Exit payment cap
We recently reported on the government’s plans to introduce a cap of £95,000 on exit payments paid as part of a termination package to public sector employees. Read more.
This has implications for the LGPS, because the government intends to include in this new cap payments made by public sector employers which enable exiting employees to have access to an unreduced early retirement pension.
The government has now published ‘The Public Sector Exit Payment Regulations 2016’ in draft. The draft regulations confirm that the cap will apply to payments made by public sector employers to reduce or eliminate an actuarial reduction to an employee’s pension on early payment.
This is a particular issue in the LGPS because it is a funded scheme and provides for an immediate unreduced early retirement pension for members made redundant on or after age 55. Such an unreduced pension causes an ‘actuarial strain’ for the LGPS fund, which then needs to be covered by a ‘top-up’ payment from the relevant public sector employer. Provisions in the Enterprise Bill 2015/16, which is currently making its way through Parliament, specifically amend the LGPS Regulations 2013 to make it clear that such top-up payments will be subject to the effect of the cap on public sector exit payments.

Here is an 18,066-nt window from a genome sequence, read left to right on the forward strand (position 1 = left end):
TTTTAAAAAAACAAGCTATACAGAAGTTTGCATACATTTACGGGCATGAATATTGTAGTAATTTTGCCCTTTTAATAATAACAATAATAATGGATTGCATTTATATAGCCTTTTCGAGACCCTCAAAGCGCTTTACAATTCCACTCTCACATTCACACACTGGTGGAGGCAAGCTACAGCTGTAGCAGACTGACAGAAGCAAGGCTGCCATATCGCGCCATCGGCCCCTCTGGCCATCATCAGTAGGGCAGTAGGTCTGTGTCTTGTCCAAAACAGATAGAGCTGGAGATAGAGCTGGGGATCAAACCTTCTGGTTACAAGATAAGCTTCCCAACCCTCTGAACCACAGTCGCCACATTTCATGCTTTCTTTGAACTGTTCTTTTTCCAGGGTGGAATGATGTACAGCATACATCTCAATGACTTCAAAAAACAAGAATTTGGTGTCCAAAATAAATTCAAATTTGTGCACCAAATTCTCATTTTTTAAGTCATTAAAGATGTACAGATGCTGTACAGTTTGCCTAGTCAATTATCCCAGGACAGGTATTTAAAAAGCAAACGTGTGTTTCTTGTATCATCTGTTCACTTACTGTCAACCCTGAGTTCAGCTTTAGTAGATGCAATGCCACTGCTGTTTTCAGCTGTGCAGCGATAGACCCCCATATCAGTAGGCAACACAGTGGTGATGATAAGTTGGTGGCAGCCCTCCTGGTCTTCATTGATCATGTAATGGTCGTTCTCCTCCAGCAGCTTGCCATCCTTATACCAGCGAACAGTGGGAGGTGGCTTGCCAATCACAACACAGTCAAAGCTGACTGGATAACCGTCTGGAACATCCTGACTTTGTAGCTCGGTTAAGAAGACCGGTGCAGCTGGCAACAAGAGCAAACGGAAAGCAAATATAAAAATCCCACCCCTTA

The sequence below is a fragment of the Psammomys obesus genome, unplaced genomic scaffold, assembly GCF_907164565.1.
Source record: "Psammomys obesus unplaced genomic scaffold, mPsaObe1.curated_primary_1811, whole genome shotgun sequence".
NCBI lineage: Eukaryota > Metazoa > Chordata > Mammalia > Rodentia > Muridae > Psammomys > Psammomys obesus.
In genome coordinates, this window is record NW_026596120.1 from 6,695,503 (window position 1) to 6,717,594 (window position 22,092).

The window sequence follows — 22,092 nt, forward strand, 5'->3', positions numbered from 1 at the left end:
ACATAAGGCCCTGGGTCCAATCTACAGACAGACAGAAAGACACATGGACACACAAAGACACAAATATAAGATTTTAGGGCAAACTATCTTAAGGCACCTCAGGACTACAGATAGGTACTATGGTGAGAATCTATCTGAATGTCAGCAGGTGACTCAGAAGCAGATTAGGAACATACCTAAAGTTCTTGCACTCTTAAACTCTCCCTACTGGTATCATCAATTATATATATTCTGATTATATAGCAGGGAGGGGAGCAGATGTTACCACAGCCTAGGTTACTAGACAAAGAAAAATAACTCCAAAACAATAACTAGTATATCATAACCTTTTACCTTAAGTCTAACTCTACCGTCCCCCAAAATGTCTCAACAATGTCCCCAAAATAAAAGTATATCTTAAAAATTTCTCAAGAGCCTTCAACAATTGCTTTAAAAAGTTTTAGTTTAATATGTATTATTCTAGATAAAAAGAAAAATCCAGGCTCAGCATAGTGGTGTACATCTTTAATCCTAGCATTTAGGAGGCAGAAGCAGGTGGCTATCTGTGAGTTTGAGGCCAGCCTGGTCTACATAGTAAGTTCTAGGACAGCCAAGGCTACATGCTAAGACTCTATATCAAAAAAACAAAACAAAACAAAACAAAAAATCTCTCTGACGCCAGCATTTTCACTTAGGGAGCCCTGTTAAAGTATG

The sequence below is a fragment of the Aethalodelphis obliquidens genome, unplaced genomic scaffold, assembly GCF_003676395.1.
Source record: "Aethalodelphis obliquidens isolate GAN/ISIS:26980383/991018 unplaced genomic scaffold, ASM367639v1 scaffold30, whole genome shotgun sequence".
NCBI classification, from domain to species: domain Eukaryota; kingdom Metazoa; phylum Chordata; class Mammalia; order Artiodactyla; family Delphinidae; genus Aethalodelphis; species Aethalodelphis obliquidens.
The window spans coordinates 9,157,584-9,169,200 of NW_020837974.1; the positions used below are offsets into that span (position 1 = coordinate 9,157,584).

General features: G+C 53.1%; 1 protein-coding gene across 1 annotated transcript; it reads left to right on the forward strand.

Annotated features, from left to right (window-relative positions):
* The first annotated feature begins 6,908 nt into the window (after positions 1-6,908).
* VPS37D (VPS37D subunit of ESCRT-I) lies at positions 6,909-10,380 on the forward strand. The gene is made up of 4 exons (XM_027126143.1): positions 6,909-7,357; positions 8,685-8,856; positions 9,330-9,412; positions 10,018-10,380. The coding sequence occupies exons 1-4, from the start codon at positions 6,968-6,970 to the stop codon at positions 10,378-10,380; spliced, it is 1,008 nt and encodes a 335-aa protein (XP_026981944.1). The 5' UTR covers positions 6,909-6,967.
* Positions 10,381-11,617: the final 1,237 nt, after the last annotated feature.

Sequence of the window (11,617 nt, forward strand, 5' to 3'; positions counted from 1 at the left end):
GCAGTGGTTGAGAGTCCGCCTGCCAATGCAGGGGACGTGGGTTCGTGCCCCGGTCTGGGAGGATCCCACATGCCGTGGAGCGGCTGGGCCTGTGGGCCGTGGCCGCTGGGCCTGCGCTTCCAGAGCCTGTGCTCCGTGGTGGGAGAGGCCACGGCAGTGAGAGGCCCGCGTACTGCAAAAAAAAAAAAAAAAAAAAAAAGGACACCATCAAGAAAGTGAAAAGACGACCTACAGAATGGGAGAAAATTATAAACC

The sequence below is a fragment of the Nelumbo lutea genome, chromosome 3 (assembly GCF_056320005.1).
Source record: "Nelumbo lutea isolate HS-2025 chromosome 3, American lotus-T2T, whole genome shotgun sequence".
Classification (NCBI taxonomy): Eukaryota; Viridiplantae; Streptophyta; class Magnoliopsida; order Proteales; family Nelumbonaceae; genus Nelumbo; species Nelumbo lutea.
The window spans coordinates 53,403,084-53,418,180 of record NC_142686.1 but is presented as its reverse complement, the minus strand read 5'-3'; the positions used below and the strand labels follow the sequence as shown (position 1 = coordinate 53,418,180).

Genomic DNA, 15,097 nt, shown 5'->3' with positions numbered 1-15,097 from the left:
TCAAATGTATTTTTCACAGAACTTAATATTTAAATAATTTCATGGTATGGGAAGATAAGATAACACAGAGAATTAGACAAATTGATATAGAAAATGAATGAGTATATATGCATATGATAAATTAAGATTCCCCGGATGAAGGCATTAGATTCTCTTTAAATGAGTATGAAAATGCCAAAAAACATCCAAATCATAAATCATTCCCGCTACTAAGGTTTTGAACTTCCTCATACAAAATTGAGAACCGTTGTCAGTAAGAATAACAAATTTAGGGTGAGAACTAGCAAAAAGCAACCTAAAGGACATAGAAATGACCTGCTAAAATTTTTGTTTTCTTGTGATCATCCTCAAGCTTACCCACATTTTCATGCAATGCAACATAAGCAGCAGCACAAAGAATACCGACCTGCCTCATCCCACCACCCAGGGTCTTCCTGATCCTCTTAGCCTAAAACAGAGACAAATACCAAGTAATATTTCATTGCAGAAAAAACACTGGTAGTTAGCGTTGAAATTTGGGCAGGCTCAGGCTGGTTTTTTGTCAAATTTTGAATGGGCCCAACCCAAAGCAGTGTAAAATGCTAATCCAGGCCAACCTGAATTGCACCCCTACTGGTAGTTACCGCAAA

The amendments to the LGPS Regulations 2013 make it clear that, where the member is entitled to an immediate unreduced early retirement pension in these circumstances, the member will be entitled to (and be required to take immediate payment of) their pension, but on a reduced basis if necessary where the cap means that the public sector employer is not permitted to pay enough of a top-up to cover the full actuarial strain. The member will then have the option to ‘buy-out’ the extra charge themselves, such that their pension can be paid unreduced.
There are also provisions in the Enterprise Bill 2015/16 allowing regulations to be made to amend other public sector schemes to similar effect, so that if the exit payment restriction prevents retirement benefits becoming immediately payable without reduction, then the benefit may be immediately payable with reduction, and the member may opt to buy out all or part of the reduction.
Exit payment claw-back
Another set of draft regulations has been published by the government, which will allow for the recovery (or ‘claw-back’) of exit payments made to high earning public sector employees who return to employment in the public sector within 12 months.
The draft regulations make the earnings threshold to define a ‘high earner’ for these purposes £80,000 (this was originally proposed to be £100,000). The regime is now also to include employer funded top-up payments made under the LGPS within the sums which can be recovered.